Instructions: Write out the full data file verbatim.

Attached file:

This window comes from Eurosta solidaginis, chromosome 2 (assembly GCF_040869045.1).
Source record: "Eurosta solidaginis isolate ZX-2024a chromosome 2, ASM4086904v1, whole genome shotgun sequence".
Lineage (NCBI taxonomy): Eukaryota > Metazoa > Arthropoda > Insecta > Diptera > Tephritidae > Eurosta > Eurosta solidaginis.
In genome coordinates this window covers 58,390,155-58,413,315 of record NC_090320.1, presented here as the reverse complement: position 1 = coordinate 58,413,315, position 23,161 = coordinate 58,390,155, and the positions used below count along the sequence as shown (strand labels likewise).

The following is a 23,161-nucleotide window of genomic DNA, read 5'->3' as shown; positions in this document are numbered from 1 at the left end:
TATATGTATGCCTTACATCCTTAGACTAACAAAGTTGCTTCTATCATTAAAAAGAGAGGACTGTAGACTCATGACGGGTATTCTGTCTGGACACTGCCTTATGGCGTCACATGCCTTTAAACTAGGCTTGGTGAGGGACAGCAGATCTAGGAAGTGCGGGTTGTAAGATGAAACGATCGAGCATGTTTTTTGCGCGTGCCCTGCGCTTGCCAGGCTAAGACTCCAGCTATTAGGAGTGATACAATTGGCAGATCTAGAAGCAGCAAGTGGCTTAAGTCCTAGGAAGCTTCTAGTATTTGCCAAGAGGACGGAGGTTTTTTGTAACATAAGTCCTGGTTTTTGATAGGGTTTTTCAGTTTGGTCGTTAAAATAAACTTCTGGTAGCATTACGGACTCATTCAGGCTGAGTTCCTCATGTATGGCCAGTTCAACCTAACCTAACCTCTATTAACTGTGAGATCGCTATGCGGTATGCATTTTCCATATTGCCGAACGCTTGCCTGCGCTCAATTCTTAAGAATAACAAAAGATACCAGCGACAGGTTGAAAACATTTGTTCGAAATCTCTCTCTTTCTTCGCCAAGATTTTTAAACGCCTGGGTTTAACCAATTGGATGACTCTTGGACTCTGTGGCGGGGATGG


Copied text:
This window comes from Eurosta solidaginis, chromosome 2 (assembly GCF_040869045.1).
Source record: "Eurosta solidaginis isolate ZX-2024a chromosome 2, ASM4086904v1, whole genome shotgun sequence".
Lineage (NCBI taxonomy): Eukaryota > Metazoa > Arthropoda > Insecta > Diptera > Tephritidae > Eurosta > Eurosta solidaginis.
In genome coordinates this window covers 58,390,155-58,413,315 of record NC_090320.1, presented here as the reverse complement: position 1 = coordinate 58,413,315, position 23,161 = coordinate 58,390,155, and the positions used below count along the sequence as shown (strand labels likewise).

The following is a 23,161-nucleotide window of genomic DNA, read 5'->3' as shown; positions in this document are numbered from 1 at the left end:
TATATGTATGCCTTACATCCTTAGACTAACAAAGTTGCTTCTATCATTAAAAAGAGAGGACTGTAGACTCATGACGGGTATTCTGTCTGGACACTGCCTTATGGCGTCACATGCCTTTAAACTAGGCTTGGTGAGGGACAGCAGATCTAGGAAGTGCGGGTTGTAAGATGAAACGATCGAGCATGTTTTTTGCGCGTGCCCTGCGCTTGCCAGGCTAAGACTCCAGCTATTAGGAGTGATACAATTGGCAGATCTAGAAGCAGCAAGTGGCTTAAGTCCTAGGAAGCTTCTAGTATTTGCCAAGAGGACGGAGGTTTTTTGTAACATAAGTCCTGGTTTTTGATAGGGTTTTTCAGTTTGGTCGTTAAAATAAACTTCTGGTAGCATTACGGACTCATTCAGGCTGAGTTCCTCATGTATGGCCAGTTCAACCTAACCTAACCTCTATTAACTGTGAGATCGCTATGCGGTATGCATTTTCCATATTGCCGAACGCTTGCCTGCGCTCAATTCTTAAGAATAACAAAAGATACCAGCGACAGGTTGAAAACATTTGTTCGAAATCTCTCTCTTTCTTCGCCAAGATTTTTAAACGCCTGGGTTTAACCAATTGGATGACTCTTGGACTCTGTGGCGGGGATGG